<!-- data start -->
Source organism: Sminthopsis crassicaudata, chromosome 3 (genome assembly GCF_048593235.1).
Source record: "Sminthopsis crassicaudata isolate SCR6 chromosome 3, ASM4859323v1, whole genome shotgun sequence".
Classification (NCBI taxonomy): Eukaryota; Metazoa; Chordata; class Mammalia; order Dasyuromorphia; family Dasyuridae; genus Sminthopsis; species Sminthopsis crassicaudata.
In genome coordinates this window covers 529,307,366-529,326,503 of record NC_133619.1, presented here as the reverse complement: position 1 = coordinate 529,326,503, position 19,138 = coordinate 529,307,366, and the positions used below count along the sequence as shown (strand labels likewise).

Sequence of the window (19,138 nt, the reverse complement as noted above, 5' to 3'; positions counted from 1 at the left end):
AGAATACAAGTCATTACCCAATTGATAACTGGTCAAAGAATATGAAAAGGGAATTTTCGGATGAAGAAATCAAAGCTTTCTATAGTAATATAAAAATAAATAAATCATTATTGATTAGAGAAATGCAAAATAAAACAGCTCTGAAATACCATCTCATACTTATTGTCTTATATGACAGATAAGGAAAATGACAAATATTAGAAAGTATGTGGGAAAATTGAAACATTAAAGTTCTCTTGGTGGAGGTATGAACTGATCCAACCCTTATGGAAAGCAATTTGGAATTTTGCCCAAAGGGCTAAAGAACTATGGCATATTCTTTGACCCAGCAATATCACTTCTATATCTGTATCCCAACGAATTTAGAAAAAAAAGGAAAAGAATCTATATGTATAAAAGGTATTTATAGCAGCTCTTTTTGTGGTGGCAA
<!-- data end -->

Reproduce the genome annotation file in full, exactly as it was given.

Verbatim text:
Source organism: Sminthopsis crassicaudata, chromosome 3 (genome assembly GCF_048593235.1).
Source record: "Sminthopsis crassicaudata isolate SCR6 chromosome 3, ASM4859323v1, whole genome shotgun sequence".
Classification (NCBI taxonomy): Eukaryota; Metazoa; Chordata; class Mammalia; order Dasyuromorphia; family Dasyuridae; genus Sminthopsis; species Sminthopsis crassicaudata.
In genome coordinates this window covers 529,307,366-529,326,503 of record NC_133619.1, presented here as the reverse complement: position 1 = coordinate 529,326,503, position 19,138 = coordinate 529,307,366, and the positions used below count along the sequence as shown (strand labels likewise).

Sequence of the window (19,138 nt, the reverse complement as noted above, 5' to 3'; positions counted from 1 at the left end):
AGAATACAAGTCATTACCCAATTGATAACTGGTCAAAGAATATGAAAAGGGAATTTTCGGATGAAGAAATCAAAGCTTTCTATAGTAATATAAAAATAAATAAATCATTATTGATTAGAGAAATGCAAAATAAAACAGCTCTGAAATACCATCTCATACTTATTGTCTTATATGACAGATAAGGAAAATGACAAATATTAGAAAGTATGTGGGAAAATTGAAACATTAAAGTTCTCTTGGTGGAGGTATGAACTGATCCAACCCTTATGGAAAGCAATTTGGAATTTTGCCCAAAGGGCTAAAGAACTATGGCATATTCTTTGACCCAGCAATATCACTTCTATATCTGTATCCCAACGAATTTAGAAAAAAAAGGAAAAGAATCTATATGTATAAAAGGTATTTATAGCAGCTCTTTTTGTGGTGGCAA